The way we grow, cook, and consume food is constantly evolving.
From selective breeding of crops during the late Neolithic to modern agricultural biotechnology, we’ve tinkered with the living systems that generate our foodstuffs for millennia. With increasingly precise bioengineering and a newfound appreciation for how microbes help make—and then digest—the things we eat, some new projects are dramatically changing our very concept of food.
That said, the juncture of food and biotechnology has been hotly—sometimes violently— contested, pitting contemporary business practices against historical modes of food production. Global policy questions persist about what modes of engineering should be regulated, what crop traits are safe and healthy, what traits are desirable, if at all.
Cow-free milk products
Muufri and Real Vegan Cheese
Using genetically engineered yeast to produce milk proteins, these companies are removing the animal from animal products and replacing them with microbes that supply similar proteins for milk and cheeses with a fraction of the environmental footprint. Future applications may push our flavor boundaries. Using genes from the narwhal, Real Vegan Cheese hopes to make cheese from yeast-derived narwhal milk. LEARN MORE ABOUT MUUFRI • LEARN MORE ABOUT REAL VEGAN CHEESE
Rather than growing meat from a cow, Modern Meadow is growing meat from cow muscle cells. The hope is that one day we’ll be able to enjoy our steaks without them having come from an animal. Until then, however, the company has focused on steak chips. LEARN MORE
Bistro In Vitro,
Submarine Channel and Next Nature Network
Bistro In Vitro is a fictitious restaurant with a menu of futuristic meals derived from biotechnology. These include steaks grown from cell cultures in a synthesizer, teppanyaki made directly from fish muscle tissue, and oysters grown in bioreactors. LEARN MORE
Just Mayo and Just Cookies, Hampton Creek
Using proteins found in plants such as yellow peas, Hampton Creek has created egg replacements that have similar proteins to eggs but don’t require chicken farming. LEARN MORE
Evolva and Ginkgo Bioworks
Scents and flavors derived from the natural world, such as rose and vanilla, can be costly and are subject to crop fluctuations. Companies such as Evolva and Ginkgo Bioworks have analyzed the genes responsible for these ingredients and inserted them into strains of yeast. These engineered yeasts then produce the scent molecules. One day soon, these companies may produce scents and flavors totally unknown to the natural world. LEARN MORE ABOUT EVOLVA •
LEARN MORE ABOUT GINGKO BIOWORKS
Nitrogen fixing crops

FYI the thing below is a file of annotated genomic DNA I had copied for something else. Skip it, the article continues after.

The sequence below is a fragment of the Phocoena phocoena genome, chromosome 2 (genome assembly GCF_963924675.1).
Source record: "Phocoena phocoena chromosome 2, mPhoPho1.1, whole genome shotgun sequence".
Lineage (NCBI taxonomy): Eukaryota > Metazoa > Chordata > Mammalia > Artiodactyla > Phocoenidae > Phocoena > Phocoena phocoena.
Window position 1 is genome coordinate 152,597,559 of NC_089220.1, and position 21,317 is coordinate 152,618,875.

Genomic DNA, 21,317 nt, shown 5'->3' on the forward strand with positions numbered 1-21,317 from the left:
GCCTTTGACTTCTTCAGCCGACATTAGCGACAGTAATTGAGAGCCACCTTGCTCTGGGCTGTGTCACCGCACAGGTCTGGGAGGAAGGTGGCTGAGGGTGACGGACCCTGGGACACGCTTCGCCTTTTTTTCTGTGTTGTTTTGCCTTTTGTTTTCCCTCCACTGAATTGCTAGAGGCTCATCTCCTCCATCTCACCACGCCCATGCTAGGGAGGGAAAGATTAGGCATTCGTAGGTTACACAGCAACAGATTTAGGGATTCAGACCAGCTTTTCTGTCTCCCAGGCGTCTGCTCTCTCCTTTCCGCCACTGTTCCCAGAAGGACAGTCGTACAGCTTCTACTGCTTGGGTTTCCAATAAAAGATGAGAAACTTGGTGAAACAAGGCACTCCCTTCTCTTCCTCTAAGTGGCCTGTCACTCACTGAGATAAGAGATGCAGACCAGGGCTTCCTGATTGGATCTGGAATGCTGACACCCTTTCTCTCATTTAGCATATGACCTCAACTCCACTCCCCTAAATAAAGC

Modern crops require a tremendous amount of fertilizer, largely made up of nitrogen. One of the holy grails of agriculture has been to bioengineer plants to capture their own nitrogen from the air. Legumes—the exception—already do so through a symbiotic relationship with bacteria that live in the nodules of their roots. Scientists are exploring how staples such as corn can do the same through a variety of means, including creating new symbiotic relationships with bacteria and engineering nitrogen fixation into plant leaves. LEARN MORE
Food processing and packaging
Bacteriophage diagnostic system, Sample6
A company called Sample6 has developed a pathogen diagnostic system which takes advantage of the natural properties of bacteriophages (viruses that infect bacteria). These phages are bioengineered to find specific pathogenic bacteria and force them to express a bioluminescent protein, luciferase. This system has the potential to significantly reduces the cost and time involved in testing food to make sure it contains safe levels of common germs that make us sick. LEARN MORE
Alexandra Daisy Ginsberg and Sascha Pohflepp
The artists envision an herbicide sprayer whose components are grown within the the fruit of bioengineered plants. The sprayer is an object from a future in which only the wealthy can afford traditional, mass-produced commodities. The poor must grow their goods from bioengineered seeds. The pieces play on our ideas of industrial standards. LEARN MORE
WikiPearl was inspired by the protective peels of fruits and vegetables. It protects food in an edible skin of electrostatic gel formed by harnessing interactions among natural food particles, nutritive ions, and a polysaccharide. Products include edible skins for ice cream, yogurt, and cheese. LEARN MORE
Banner image: Next Nature Network, Lab Pearls.